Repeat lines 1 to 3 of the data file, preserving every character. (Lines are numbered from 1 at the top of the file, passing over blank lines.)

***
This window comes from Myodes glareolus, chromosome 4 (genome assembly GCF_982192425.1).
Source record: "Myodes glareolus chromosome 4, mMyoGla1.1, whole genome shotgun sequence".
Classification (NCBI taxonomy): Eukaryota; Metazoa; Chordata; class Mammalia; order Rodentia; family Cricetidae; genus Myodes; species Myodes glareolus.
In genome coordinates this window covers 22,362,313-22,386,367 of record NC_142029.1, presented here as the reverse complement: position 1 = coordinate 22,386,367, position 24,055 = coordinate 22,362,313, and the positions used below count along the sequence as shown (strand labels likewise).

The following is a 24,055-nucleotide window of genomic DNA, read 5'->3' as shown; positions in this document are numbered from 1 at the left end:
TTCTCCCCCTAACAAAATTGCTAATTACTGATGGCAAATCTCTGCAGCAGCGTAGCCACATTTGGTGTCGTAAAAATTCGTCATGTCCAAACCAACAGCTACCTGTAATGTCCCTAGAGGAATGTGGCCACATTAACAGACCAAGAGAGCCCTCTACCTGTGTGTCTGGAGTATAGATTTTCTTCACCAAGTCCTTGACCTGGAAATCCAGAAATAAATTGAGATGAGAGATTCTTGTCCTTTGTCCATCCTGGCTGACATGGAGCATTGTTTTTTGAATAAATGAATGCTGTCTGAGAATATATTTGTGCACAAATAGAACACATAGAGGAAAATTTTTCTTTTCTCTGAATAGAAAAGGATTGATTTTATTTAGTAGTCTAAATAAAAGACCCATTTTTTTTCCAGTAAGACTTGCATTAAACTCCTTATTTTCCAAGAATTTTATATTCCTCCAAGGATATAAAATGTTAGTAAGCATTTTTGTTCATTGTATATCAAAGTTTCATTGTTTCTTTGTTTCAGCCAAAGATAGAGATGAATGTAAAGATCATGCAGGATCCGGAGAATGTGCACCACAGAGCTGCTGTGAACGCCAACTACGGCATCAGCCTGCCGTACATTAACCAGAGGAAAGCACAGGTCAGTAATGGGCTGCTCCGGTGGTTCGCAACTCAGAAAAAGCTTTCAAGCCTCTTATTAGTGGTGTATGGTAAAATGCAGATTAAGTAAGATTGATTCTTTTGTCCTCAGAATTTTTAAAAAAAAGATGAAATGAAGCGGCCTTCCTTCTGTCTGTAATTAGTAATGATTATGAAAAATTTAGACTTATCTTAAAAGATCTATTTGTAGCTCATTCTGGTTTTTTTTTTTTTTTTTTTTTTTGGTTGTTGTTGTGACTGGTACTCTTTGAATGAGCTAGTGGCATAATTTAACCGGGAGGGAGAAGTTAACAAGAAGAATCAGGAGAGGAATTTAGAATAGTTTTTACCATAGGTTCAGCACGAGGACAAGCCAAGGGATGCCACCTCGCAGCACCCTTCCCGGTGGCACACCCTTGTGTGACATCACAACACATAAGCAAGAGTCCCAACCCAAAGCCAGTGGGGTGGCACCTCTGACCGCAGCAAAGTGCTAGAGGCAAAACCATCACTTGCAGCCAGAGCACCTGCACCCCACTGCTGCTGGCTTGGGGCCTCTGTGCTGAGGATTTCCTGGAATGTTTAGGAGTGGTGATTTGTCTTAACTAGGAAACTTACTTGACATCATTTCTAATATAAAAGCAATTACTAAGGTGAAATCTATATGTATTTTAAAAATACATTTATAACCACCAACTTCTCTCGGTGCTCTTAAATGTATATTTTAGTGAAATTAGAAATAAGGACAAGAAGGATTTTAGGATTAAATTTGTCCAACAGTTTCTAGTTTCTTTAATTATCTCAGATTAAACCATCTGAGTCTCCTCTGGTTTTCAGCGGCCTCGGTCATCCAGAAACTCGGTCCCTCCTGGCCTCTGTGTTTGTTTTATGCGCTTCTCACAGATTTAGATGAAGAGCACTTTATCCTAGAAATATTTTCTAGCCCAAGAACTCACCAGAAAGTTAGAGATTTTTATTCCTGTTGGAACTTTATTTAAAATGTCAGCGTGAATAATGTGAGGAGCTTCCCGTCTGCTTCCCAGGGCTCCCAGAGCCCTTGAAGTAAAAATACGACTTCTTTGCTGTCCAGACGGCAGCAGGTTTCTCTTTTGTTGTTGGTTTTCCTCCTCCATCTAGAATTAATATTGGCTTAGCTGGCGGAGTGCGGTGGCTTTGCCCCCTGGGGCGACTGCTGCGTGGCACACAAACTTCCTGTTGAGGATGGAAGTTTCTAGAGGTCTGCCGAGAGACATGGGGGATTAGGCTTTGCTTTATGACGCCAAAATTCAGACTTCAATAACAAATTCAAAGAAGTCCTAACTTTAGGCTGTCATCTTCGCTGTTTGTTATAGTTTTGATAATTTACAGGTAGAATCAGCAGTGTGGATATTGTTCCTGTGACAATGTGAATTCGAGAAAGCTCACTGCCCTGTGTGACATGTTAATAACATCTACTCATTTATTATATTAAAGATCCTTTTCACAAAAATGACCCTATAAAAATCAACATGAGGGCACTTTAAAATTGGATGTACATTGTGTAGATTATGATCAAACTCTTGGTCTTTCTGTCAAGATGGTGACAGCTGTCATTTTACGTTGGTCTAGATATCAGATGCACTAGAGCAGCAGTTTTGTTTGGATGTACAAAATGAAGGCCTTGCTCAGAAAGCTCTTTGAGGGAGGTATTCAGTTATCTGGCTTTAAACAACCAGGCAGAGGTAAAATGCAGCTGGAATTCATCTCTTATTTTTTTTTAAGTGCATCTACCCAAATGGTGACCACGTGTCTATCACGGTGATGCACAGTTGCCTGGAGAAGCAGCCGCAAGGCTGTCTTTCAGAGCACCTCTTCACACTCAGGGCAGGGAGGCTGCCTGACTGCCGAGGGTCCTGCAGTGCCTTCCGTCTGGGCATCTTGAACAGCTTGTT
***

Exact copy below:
This window comes from Myodes glareolus, chromosome 4 (genome assembly GCF_982192425.1).
Source record: "Myodes glareolus chromosome 4, mMyoGla1.1, whole genome shotgun sequence".
Classification (NCBI taxonomy): Eukaryota; Metazoa; Chordata; class Mammalia; order Rodentia; family Cricetidae; genus Myodes; species Myodes glareolus.